Three million people have experienced driving licence delays since April 2020 - costing some their jobs, income and independence, a report by MPs has found.
The Driver and Vehicle Licensing Agency's (DVLA) system to process applications is "slow, inefficient and in need of major improvement", the cross-party Public Accounts Committee (PAC) said.
People described losing their jobs or income and being unable to start or return to work because of the delays, those who gave evidence to the committee said.
Drivers with medical conditions were affected the most, they said.
The committee said the pandemic "inevitably" had an impact, with three million suffering delays since the month after COVID first hit.
About 60 million phone calls went unanswered over two years, it added.
The Department for Transport (DfT) was accused of taking a "hands-off approach" by failing to ensure the DVLA is using modern working practices and up-to-date technology.
Labour MP Dame Meg Hillier, chair of the committee, said: "The pandemic inevitably made operations more difficult, but the DVLA and DfT were not prepared for the challenge of keeping essential driving licence services running - and especially not for those who needed it most.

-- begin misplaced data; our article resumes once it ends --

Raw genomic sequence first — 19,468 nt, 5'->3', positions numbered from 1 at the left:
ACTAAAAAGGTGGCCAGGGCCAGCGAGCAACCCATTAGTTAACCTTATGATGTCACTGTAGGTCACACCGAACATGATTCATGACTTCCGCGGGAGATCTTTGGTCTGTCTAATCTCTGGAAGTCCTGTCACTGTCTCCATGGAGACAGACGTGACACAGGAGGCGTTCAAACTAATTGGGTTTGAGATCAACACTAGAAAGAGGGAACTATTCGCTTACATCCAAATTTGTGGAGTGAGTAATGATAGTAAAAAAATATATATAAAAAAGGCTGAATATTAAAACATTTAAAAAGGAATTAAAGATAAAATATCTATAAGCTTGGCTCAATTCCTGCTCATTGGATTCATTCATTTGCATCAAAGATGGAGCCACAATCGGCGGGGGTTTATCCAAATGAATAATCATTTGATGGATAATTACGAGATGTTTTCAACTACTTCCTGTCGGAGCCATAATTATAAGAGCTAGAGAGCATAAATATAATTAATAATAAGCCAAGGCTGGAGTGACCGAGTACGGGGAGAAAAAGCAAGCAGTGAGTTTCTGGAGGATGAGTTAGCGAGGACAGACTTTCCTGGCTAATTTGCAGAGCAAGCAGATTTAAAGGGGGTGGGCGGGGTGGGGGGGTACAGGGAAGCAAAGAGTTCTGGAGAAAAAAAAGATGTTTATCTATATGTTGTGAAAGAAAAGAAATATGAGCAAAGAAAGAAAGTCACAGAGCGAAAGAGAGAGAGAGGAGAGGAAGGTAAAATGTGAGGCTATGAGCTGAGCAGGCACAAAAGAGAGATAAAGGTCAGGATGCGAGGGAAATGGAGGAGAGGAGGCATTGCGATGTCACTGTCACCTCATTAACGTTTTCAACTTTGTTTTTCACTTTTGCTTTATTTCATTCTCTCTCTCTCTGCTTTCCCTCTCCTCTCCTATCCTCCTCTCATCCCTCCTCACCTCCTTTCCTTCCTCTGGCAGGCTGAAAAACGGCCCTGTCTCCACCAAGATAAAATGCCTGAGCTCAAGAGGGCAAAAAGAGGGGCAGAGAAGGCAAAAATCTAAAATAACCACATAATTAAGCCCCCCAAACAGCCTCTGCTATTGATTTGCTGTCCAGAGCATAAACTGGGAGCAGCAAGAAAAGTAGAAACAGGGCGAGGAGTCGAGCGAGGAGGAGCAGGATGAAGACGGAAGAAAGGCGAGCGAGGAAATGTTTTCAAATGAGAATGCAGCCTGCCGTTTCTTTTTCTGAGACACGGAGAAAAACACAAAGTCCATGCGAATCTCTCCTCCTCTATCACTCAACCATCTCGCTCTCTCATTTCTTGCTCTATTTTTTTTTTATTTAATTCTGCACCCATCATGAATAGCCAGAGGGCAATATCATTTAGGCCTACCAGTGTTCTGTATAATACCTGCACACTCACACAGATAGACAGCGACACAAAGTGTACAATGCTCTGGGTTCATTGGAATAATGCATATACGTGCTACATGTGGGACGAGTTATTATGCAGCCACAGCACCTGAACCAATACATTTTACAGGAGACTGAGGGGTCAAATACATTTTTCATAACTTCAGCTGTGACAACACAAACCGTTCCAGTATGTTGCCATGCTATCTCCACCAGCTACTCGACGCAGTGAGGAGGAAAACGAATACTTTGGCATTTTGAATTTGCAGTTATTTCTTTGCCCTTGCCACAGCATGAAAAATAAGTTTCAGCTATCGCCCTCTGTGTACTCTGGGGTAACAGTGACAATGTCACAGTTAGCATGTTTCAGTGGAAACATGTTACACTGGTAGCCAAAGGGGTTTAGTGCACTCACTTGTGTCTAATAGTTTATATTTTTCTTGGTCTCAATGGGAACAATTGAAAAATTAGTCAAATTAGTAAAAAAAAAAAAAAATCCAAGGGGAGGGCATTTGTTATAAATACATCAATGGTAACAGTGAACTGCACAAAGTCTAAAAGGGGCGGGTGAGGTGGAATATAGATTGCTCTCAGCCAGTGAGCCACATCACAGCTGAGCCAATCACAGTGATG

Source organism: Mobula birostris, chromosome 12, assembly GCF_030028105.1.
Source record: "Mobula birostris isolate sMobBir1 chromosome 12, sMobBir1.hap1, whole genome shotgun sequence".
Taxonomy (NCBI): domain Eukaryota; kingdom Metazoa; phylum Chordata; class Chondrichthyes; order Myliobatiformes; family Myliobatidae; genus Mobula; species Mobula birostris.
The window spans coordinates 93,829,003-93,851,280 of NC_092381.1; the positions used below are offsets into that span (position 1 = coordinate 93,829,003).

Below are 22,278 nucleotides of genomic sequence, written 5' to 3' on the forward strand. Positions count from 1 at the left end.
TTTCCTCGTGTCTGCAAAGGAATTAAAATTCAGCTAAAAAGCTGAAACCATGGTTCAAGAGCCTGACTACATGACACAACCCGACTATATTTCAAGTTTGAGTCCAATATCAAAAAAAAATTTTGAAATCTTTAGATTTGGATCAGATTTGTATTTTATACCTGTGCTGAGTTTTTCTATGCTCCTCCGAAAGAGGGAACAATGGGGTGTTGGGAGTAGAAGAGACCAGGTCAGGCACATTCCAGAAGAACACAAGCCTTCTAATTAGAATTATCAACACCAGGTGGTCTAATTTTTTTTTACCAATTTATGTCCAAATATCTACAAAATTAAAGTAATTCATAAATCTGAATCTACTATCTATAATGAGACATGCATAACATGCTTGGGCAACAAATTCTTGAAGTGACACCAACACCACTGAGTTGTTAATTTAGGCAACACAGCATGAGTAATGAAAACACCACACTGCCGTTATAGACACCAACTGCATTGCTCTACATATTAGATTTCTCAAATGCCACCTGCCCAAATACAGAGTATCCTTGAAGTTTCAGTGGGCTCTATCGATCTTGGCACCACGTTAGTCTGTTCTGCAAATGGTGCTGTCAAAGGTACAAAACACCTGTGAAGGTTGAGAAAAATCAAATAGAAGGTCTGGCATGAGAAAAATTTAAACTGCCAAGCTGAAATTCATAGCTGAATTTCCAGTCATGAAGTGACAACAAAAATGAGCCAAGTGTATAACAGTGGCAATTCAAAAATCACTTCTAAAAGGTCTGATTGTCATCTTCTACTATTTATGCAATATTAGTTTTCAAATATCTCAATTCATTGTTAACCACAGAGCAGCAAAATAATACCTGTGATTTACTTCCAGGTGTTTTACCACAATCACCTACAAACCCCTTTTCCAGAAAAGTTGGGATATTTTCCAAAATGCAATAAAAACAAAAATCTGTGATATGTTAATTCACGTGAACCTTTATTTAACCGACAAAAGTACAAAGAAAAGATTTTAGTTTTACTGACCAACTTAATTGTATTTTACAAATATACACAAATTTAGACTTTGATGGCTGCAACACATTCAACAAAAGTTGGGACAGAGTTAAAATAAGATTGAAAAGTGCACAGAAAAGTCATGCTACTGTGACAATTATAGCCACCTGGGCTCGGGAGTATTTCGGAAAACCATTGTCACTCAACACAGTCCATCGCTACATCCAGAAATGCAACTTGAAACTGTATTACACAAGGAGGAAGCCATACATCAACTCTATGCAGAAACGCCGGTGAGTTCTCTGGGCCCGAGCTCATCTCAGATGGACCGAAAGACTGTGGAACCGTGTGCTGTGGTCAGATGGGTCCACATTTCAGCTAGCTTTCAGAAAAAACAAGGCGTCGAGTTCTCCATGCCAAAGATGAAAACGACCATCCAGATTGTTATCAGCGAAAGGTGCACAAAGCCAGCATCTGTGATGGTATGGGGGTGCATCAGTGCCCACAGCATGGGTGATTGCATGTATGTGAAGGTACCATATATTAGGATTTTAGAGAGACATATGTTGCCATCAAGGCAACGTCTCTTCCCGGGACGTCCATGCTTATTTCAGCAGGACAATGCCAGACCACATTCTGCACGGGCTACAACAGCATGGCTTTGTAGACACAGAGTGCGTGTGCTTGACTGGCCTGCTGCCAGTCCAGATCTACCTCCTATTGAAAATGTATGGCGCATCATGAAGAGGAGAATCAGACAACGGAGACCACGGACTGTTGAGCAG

"Some of the DVLA's operations are antiquated, it lacks a comprehensive strategy for modernisation and on PAC we're unconvinced they're more ready for the next crisis.
"When that does arise, it will again be the most vulnerable customers - people for whom driving is a lifeline - who are worst hit. That's just not acceptable. The DVLA has to get its act together."
The committee said some DVLA customers experienced isolation and worsening mental health as they were unable to go about their daily lives without a valid driving licence.
Between April 2020 and March 2022, about 60 million calls to the DVLA about driving licences went unanswered - 94% of the total it received.
Complaints about the DVLA received through MPs "increased tenfold" between 2019-20 and 2021-22, the report said.
The PAC recommended the DVLA set up better systems for delays, improve its customer communication and implement a contingency plan to be shared with the committee.
Liberal Democrat transport spokeswoman Wera Hobhouse said the "shocking delays" show customers "are being let down on an industrial scale".
She called on the government and the DVLA to "get a grip" as delays can "lead to people losing their jobs or worsening mental health".
A DVLA spokesman said: "We are back to normal processing times across our services. All standard paper applications were back to normal turnaround times by May 2022.
"Our online services worked well throughout the pandemic and for the vast majority of our customers, their dealings with DVLA would have been trouble free. 98% of people who applied online received their driving licence within just a few days.
"During the pandemic, we issued more than 24 million driving licences, the vast majority of which were issued within three working days."